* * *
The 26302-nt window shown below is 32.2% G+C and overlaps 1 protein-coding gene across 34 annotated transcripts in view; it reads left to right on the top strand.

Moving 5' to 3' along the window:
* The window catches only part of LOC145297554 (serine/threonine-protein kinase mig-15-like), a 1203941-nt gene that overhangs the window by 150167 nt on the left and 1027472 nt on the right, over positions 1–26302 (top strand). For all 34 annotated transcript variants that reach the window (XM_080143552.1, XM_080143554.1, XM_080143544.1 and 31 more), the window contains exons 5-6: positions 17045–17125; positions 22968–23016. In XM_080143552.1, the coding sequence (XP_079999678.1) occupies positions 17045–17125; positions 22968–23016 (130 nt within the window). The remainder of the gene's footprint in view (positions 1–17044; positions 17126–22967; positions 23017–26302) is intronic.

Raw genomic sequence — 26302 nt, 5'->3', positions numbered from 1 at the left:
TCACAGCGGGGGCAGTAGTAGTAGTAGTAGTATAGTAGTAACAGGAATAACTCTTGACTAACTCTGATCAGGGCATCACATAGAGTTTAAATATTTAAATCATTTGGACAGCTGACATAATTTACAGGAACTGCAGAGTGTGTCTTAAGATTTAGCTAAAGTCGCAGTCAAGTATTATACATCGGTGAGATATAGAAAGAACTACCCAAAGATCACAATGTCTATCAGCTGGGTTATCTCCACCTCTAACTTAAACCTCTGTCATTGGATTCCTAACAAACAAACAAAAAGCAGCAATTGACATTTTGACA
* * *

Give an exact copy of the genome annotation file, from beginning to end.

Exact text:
The 26302-nt window shown below is 32.2% G+C and overlaps 1 protein-coding gene across 34 annotated transcripts in view; it reads left to right on the top strand.

Moving 5' to 3' along the window:
* The window catches only part of LOC145297554 (serine/threonine-protein kinase mig-15-like), a 1203941-nt gene that overhangs the window by 150167 nt on the left and 1027472 nt on the right, over positions 1–26302 (top strand). For all 34 annotated transcript variants that reach the window (XM_080143552.1, XM_080143554.1, XM_080143544.1 and 31 more), the window contains exons 5-6: positions 17045–17125; positions 22968–23016. In XM_080143552.1, the coding sequence (XP_079999678.1) occupies positions 17045–17125; positions 22968–23016 (130 nt within the window). The remainder of the gene's footprint in view (positions 1–17044; positions 17126–22967; positions 23017–26302) is intronic.

Raw genomic sequence — 26302 nt, 5'->3', positions numbered from 1 at the left:
TCACAGCGGGGGCAGTAGTAGTAGTAGTAGTATAGTAGTAACAGGAATAACTCTTGACTAACTCTGATCAGGGCATCACATAGAGTTTAAATATTTAAATCATTTGGACAGCTGACATAATTTACAGGAACTGCAGAGTGTGTCTTAAGATTTAGCTAAAGTCGCAGTCAAGTATTATACATCGGTGAGATATAGAAAGAACTACCCAAAGATCACAATGTCTATCAGCTGGGTTATCTCCACCTCTAACTTAAACCTCTGTCATTGGATTCCTAACAAACAAACAAAAAGCAGCAATTGACATTTTGACA